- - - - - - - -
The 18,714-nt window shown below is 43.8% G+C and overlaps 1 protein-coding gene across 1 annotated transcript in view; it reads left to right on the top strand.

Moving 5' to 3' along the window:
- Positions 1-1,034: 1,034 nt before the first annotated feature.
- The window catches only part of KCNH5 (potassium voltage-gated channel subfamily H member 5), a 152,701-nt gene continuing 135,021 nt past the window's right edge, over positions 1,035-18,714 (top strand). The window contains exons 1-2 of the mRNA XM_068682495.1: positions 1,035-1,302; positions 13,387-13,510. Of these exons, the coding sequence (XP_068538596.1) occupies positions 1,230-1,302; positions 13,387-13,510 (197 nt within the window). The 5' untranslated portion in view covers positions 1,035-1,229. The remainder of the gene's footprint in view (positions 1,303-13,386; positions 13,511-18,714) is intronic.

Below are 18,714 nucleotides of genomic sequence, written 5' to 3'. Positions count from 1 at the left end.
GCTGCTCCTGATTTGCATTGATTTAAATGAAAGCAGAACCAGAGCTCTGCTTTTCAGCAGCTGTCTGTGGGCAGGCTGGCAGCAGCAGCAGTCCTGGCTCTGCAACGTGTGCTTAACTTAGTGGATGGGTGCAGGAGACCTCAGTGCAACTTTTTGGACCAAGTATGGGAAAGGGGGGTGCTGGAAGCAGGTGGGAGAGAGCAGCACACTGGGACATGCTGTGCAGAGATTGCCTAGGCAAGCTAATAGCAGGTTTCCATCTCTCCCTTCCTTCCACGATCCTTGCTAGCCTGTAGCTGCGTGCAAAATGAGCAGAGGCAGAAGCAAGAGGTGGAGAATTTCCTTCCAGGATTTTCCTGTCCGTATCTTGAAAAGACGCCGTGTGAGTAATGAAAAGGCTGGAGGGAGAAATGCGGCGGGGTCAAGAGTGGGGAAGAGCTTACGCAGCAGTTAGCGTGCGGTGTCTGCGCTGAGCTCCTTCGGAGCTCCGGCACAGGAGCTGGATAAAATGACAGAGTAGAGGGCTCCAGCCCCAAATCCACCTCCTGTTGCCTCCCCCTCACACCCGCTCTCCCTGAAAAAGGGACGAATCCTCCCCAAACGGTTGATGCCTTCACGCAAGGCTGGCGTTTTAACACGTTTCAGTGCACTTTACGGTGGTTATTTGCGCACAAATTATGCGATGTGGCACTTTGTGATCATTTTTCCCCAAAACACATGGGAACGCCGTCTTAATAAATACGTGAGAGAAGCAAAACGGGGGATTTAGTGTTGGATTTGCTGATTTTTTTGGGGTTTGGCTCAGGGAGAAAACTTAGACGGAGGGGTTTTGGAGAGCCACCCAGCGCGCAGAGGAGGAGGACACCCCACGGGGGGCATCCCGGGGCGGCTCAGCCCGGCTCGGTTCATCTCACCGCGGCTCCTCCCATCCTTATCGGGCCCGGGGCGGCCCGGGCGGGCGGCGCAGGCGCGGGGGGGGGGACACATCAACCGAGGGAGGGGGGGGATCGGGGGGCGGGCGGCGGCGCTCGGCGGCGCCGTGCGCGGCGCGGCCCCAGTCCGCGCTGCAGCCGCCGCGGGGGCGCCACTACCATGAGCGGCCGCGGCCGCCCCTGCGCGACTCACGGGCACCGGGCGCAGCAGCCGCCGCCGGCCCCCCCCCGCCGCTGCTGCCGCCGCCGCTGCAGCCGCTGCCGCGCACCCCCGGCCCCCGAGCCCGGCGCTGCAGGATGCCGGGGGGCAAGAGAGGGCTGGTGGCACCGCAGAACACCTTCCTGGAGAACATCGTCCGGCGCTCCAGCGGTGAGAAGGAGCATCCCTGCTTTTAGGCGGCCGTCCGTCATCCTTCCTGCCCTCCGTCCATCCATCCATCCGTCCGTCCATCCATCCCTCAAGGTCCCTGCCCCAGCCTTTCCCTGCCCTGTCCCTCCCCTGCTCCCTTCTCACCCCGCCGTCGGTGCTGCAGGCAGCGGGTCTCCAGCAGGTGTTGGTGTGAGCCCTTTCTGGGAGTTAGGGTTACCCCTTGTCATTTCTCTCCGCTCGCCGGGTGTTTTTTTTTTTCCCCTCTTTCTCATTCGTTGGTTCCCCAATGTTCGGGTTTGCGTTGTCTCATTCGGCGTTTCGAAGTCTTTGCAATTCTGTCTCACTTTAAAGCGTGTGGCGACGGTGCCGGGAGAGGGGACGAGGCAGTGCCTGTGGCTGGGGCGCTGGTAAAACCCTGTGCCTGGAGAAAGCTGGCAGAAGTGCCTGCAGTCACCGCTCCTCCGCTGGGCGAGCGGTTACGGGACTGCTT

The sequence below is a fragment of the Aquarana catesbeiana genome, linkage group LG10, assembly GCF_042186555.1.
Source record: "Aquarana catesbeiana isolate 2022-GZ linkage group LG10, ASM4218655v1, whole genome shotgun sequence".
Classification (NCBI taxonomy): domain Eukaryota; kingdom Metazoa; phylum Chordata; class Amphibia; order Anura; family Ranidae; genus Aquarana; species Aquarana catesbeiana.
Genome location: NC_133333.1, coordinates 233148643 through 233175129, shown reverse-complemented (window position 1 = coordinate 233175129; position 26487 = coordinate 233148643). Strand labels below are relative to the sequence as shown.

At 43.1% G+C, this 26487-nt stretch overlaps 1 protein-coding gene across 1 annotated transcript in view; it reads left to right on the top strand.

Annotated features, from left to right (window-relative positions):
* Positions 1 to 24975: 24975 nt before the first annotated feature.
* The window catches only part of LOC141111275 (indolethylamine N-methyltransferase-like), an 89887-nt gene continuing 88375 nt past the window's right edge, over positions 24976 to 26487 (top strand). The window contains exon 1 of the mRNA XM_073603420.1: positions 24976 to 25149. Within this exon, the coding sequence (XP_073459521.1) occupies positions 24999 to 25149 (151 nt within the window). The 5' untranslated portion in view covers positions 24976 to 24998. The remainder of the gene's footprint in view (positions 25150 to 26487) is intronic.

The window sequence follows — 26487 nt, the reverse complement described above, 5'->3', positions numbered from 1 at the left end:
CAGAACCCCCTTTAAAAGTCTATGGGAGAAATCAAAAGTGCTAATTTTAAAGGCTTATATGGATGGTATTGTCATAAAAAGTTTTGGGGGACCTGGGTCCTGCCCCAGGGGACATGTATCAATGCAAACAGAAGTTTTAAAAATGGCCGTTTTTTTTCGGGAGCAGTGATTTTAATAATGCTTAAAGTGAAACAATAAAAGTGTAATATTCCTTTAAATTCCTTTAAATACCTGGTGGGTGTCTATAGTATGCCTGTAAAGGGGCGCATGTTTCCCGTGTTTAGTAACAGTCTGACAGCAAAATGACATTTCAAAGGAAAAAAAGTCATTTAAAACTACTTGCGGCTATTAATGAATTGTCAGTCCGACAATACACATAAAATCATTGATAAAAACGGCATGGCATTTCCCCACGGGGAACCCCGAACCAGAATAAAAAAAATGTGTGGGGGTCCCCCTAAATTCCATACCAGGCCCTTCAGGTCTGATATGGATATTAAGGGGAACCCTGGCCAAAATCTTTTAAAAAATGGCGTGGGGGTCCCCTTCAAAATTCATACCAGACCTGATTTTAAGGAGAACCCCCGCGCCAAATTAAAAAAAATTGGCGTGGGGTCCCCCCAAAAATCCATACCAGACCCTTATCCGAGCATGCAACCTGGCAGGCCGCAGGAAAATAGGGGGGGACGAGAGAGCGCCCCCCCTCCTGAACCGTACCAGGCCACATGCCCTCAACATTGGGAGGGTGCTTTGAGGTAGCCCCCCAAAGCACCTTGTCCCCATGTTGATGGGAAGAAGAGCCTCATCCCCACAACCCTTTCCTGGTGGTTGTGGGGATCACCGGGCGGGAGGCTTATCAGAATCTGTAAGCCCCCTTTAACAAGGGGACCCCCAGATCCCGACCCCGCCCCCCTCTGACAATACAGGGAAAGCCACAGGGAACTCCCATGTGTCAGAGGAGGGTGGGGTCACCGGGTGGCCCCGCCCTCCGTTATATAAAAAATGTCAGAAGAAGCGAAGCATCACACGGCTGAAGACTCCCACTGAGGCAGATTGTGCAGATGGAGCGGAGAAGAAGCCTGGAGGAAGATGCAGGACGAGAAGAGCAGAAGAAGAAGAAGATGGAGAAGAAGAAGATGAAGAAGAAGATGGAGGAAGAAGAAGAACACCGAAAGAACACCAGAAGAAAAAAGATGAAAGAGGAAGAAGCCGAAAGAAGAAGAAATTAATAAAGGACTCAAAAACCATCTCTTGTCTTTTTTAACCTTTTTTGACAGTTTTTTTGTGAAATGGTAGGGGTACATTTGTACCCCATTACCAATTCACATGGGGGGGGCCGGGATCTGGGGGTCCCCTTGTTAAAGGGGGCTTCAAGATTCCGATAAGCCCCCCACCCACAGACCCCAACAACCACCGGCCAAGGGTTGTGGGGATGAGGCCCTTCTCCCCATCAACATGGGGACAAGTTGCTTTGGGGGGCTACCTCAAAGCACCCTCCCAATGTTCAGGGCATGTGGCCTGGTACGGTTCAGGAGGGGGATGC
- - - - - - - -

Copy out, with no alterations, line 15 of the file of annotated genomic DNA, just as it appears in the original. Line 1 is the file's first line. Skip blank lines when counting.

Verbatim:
The window sequence follows — 26487 nt, the reverse complement described above, 5'->3', positions numbered from 1 at the left end: